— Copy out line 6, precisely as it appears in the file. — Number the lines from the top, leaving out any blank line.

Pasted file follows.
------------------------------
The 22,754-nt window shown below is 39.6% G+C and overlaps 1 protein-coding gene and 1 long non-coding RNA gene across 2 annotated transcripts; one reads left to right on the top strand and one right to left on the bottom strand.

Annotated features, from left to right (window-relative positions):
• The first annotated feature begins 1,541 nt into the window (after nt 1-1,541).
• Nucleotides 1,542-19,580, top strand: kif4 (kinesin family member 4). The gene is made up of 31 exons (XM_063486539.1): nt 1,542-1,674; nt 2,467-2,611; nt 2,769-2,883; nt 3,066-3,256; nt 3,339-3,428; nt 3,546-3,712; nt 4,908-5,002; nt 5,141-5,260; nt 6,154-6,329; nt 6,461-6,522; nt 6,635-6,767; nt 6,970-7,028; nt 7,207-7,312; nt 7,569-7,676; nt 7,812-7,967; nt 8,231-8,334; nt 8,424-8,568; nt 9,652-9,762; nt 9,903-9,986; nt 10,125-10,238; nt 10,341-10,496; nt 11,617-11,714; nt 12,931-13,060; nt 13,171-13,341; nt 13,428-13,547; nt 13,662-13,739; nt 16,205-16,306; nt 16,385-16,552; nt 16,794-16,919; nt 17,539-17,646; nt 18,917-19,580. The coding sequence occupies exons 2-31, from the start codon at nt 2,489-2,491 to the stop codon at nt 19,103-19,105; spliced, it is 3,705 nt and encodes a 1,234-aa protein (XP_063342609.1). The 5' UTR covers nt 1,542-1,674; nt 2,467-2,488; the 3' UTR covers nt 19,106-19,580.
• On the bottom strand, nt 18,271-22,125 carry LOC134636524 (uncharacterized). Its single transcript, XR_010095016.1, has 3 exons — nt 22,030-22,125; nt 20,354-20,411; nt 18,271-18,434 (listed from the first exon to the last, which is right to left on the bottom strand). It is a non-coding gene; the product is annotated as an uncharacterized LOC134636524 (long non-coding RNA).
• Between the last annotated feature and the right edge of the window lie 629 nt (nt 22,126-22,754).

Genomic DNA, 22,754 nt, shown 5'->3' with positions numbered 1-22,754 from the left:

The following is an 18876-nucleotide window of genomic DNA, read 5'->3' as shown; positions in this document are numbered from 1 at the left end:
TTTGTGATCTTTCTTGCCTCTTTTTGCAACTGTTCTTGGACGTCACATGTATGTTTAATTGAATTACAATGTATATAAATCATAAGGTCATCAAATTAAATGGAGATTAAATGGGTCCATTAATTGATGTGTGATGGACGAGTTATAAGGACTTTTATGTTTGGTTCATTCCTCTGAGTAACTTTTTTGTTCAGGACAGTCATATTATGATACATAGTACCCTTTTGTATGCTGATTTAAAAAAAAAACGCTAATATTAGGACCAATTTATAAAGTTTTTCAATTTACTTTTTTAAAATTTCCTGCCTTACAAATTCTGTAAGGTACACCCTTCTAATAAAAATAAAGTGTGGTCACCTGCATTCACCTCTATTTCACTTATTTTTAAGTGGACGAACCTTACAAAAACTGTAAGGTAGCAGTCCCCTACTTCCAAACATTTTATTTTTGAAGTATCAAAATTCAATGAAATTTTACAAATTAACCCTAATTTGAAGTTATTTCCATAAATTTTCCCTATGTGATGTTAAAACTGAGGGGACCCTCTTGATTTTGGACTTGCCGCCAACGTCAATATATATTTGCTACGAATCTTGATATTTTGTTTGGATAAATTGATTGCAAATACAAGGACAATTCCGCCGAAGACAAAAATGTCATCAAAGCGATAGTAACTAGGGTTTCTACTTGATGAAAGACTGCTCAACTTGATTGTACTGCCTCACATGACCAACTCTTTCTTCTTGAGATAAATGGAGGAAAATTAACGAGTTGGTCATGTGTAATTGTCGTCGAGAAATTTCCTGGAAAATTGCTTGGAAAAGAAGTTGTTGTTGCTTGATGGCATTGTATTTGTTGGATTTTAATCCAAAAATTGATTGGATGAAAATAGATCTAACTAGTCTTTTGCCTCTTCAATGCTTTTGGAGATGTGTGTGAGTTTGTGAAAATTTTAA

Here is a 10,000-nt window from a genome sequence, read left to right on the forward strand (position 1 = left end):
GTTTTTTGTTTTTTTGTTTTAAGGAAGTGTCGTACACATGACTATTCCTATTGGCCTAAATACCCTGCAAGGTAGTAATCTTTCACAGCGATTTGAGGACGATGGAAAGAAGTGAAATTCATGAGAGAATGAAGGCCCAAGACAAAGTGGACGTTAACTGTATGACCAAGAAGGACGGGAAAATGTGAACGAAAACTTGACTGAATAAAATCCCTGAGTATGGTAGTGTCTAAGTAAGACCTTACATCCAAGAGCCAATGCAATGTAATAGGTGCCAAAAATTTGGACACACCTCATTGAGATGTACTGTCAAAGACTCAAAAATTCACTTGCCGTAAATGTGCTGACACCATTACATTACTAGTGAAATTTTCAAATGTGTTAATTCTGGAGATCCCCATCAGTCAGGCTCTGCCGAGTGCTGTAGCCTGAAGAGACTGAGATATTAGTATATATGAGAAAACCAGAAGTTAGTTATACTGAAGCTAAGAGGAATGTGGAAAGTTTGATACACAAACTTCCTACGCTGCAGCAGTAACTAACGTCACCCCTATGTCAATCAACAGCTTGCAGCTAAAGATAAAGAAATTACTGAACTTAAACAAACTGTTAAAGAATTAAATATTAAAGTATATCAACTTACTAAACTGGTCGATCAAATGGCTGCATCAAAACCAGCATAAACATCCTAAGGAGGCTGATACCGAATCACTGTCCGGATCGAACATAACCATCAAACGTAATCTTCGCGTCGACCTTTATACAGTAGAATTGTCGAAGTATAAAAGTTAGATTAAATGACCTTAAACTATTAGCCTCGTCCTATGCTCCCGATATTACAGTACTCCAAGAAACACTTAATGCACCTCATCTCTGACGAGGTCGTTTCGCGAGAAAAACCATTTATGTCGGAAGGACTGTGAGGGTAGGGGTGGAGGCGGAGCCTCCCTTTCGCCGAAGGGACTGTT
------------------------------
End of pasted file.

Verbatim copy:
• Between the last annotated feature and the right edge of the window lie 629 nt (nt 22,126-22,754).